If the baseline of a business channel is as powerful as 'Profit from it', the creative could rest assure that his job is almost done. But for the in-house communication team at business channel CNBC, this statement is merely the beginning of an endless creative journey. "The danger of being a business channel is that you can be seen as marginal; in other words, not so very critical in one's scheme of things. Which is why we emphasise on the business of life, implying that everything has a commercial undertone to it," asserts Zubin Driver, creative director, The Cell, a team of three comprising art director, Sweta Tejwaney and copywriter, Arun Iyer, apart from Driver who recently moved from ad agency, TBWAAnthem, to take charge of the channel's advertising and allied communication.
In fact, this very knowledge of being on shaky ground convinced the channel brass to take a long hard look at its positioning, which till two and a half years ago was essentially a "stocks channel".
The result is a brand new positioning that revolves around the heart and soul of business and economic activity. "We are a complete business channel," avers Driver. "And our appeal is that much wider now," he adds.
Programming time on the channel is divided into two prominent bands - the daytime market hours (9.30 am to 5.00 pm) and the evening prime band (7.00 pm to 11.00 pm). Layered over this primary offering are a series of in-house ground events such as the Managing India Brainstorm, Industry Vectors (sector-related), CNBC Auto Car Awards and Mutual Fund Awards. Global programming too takes up a fair amount of time on the channel, making for a very potent programming mix.
Now, if all these initiatives combine to make CNBC a very busy channel, the challenge for The Cell is that much tougher. "Appointment viewing is very high on the channel," claims Driver, implying that product and channel promos as well as advertising in allied media such as print and outdoor has to be a cut above the rest to arouse curiosity, steering clear of heavy jargon.
"The idea is to provoke the mind," claims Driver. "Tweak communication to give a strong message," which the team ensures by being an interface between editorial, marketing and sales. "That is the advantage we have of being part of a formal set-up. A dialogue sparks off an exchange of ideas, which only enhances the final creative product.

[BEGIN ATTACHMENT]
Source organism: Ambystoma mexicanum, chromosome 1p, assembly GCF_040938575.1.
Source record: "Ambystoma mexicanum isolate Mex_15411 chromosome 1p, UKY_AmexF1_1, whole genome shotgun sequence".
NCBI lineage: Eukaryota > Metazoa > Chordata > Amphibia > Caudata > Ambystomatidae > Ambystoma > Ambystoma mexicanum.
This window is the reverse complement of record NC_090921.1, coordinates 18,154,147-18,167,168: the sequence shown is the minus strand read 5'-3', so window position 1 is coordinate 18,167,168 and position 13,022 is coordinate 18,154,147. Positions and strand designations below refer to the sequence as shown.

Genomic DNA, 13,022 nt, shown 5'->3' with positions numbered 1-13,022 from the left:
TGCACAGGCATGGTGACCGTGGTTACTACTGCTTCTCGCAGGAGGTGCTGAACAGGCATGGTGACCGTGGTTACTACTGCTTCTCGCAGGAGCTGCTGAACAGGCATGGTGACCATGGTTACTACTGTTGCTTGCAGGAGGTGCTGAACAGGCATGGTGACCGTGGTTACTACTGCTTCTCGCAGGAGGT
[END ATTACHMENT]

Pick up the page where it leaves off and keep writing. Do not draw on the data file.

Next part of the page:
And dialogue does make a crucial difference. Sample these two print ads for the month-long industry special 'That's Entertainment' (telecast in December last year) for instance. The first one shows a man holding a radio set to his ears near a roadside tea stall oblivious to the world round him. The headline screams 'Runs a 15,000 crore industry'.
The second one has a man staring up at a huge billboard outside a theatre complex. The body copy in both cases emphasises the action 'backstage' (an obvious reference to the show) in simple language.
Take a third example. This print ad while announcing the launch of heath show, Good Life depicts a man in suit, deep in meditation. The headline declares 'Be Selfish. Breathe', a clear allusion to the hectic, stressed out lifestyle of working executives and the need to literally 'breathe' easy.
Apart from mainline advertising, direct marketing too forms an important component of The Cell's activities with the clincher being a sheer out-of-the-box solution. Some examples…. a box of chocolates, each representing a CNBC show with a little booklet for in depth details, a Storyboard umbrella sporting a 'definitive theory/short story' on 'umbrella brands', a table clock ensconced within the frame of a calendar on the occasion of New Year and of course, the familiar Storyboard brew served in a special mug at a Barista outlet as part of the advertising contest announced by the channel a few months ago.
"Our aim is to be consistent, push for a superior creative product, deliver honest solutions to augment the brand and yes, be accountable," claims Driver about The Cell's objectives.
The next phase of evolution will see The Cell brainstorming on behalf of other clients too. "Apart from having replaced the agency (TBWA), we do not rule out the possibility of working with new clients," he adds. Â© 2003 agencyfaqs!